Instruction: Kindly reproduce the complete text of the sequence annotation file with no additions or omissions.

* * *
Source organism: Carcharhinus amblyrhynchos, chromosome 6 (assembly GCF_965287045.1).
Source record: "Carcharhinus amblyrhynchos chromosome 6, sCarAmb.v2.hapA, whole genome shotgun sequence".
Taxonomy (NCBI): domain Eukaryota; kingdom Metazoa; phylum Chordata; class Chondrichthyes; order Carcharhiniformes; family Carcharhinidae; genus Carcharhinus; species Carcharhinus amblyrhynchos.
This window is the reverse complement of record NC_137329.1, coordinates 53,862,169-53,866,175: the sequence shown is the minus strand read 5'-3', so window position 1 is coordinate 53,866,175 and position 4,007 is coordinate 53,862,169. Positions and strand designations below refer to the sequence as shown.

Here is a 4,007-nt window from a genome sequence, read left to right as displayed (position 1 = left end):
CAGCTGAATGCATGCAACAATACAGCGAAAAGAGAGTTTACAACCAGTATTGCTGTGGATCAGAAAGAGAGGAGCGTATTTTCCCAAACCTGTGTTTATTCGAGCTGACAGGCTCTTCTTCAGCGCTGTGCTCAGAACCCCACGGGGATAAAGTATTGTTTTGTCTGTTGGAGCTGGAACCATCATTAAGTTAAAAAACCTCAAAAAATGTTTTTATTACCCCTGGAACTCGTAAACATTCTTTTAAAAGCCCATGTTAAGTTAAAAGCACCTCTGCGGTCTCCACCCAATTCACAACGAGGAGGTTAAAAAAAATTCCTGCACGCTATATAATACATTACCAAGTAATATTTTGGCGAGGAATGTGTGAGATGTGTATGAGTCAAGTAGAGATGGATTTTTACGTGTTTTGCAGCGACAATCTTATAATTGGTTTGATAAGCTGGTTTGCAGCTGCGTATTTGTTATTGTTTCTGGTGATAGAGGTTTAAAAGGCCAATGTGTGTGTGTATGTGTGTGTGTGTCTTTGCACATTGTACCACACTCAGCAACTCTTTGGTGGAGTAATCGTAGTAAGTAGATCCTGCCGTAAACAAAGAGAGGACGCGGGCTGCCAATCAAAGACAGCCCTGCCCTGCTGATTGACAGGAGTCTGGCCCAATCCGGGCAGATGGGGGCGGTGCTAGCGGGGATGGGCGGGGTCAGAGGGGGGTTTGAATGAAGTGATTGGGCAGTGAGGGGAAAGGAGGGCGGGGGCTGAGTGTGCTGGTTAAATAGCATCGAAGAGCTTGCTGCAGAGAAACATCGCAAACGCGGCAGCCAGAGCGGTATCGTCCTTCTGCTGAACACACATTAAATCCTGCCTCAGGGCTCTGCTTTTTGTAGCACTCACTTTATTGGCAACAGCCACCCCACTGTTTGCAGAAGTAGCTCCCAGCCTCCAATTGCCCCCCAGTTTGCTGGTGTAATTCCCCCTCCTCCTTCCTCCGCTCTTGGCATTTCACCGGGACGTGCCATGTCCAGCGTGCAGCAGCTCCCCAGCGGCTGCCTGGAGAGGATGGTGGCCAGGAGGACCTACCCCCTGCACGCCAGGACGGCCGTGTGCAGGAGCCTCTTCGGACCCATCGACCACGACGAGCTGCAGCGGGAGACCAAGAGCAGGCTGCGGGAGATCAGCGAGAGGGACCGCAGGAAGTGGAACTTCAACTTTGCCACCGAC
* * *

Source organism: Carcharhinus amblyrhynchos, chromosome 6 (assembly GCF_965287045.1).
Source record: "Carcharhinus amblyrhynchos chromosome 6, sCarAmb.v2.hapA, whole genome shotgun sequence".
Taxonomy (NCBI): domain Eukaryota; kingdom Metazoa; phylum Chordata; class Chondrichthyes; order Carcharhiniformes; family Carcharhinidae; genus Carcharhinus; species Carcharhinus amblyrhynchos.
This window is the reverse complement of record NC_137329.1, coordinates 53,862,169-53,866,175: the sequence shown is the minus strand read 5'-3', so window position 1 is coordinate 53,866,175 and position 4,007 is coordinate 53,862,169. Positions and strand designations below refer to the sequence as shown.

Here is a 4,007-nt window from a genome sequence, read left to right as displayed (position 1 = left end):
CAGCTGAATGCATGCAACAATACAGCGAAAAGAGAGTTTACAACCAGTATTGCTGTGGATCAGAAAGAGAGGAGCGTATTTTCCCAAACCTGTGTTTATTCGAGCTGACAGGCTCTTCTTCAGCGCTGTGCTCAGAACCCCACGGGGATAAAGTATTGTTTTGTCTGTTGGAGCTGGAACCATCATTAAGTTAAAAAACCTCAAAAAATGTTTTTATTACCCCTGGAACTCGTAAACATTCTTTTAAAAGCCCATGTTAAGTTAAAAGCACCTCTGCGGTCTCCACCCAATTCACAACGAGGAGGTTAAAAAAAATTCCTGCACGCTATATAATACATTACCAAGTAATATTTTGGCGAGGAATGTGTGAGATGTGTATGAGTCAAGTAGAGATGGATTTTTACGTGTTTTGCAGCGACAATCTTATAATTGGTTTGATAAGCTGGTTTGCAGCTGCGTATTTGTTATTGTTTCTGGTGATAGAGGTTTAAAAGGCCAATGTGTGTGTGTATGTGTGTGTGTGTCTTTGCACATTGTACCACACTCAGCAACTCTTTGGTGGAGTAATCGTAGTAAGTAGATCCTGCCGTAAACAAAGAGAGGACGCGGGCTGCCAATCAAAGACAGCCCTGCCCTGCTGATTGACAGGAGTCTGGCCCAATCCGGGCAGATGGGGGCGGTGCTAGCGGGGATGGGCGGGGTCAGAGGGGGGTTTGAATGAAGTGATTGGGCAGTGAGGGGAAAGGAGGGCGGGGGCTGAGTGTGCTGGTTAAATAGCATCGAAGAGCTTGCTGCAGAGAAACATCGCAAACGCGGCAGCCAGAGCGGTATCGTCCTTCTGCTGAACACACATTAAATCCTGCCTCAGGGCTCTGCTTTTTGTAGCACTCACTTTATTGGCAACAGCCACCCCACTGTTTGCAGAAGTAGCTCCCAGCCTCCAATTGCCCCCCAGTTTGCTGGTGTAATTCCCCCTCCTCCTTCCTCCGCTCTTGGCATTTCACCGGGACGTGCCATGTCCAGCGTGCAGCAGCTCCCCAGCGGCTGCCTGGAGAGGATGGTGGCCAGGAGGACCTACCCCCTGCACGCCAGGACGGCCGTGTGCAGGAGCCTCTTCGGACCCATCGACCACGACGAGCTGCAGCGGGAGACCAAGAGCAGGCTGCGGGAGATCAGCGAGAGGGACCGCAGGAAGTGGAACTTCAACTTTGCCACCGAC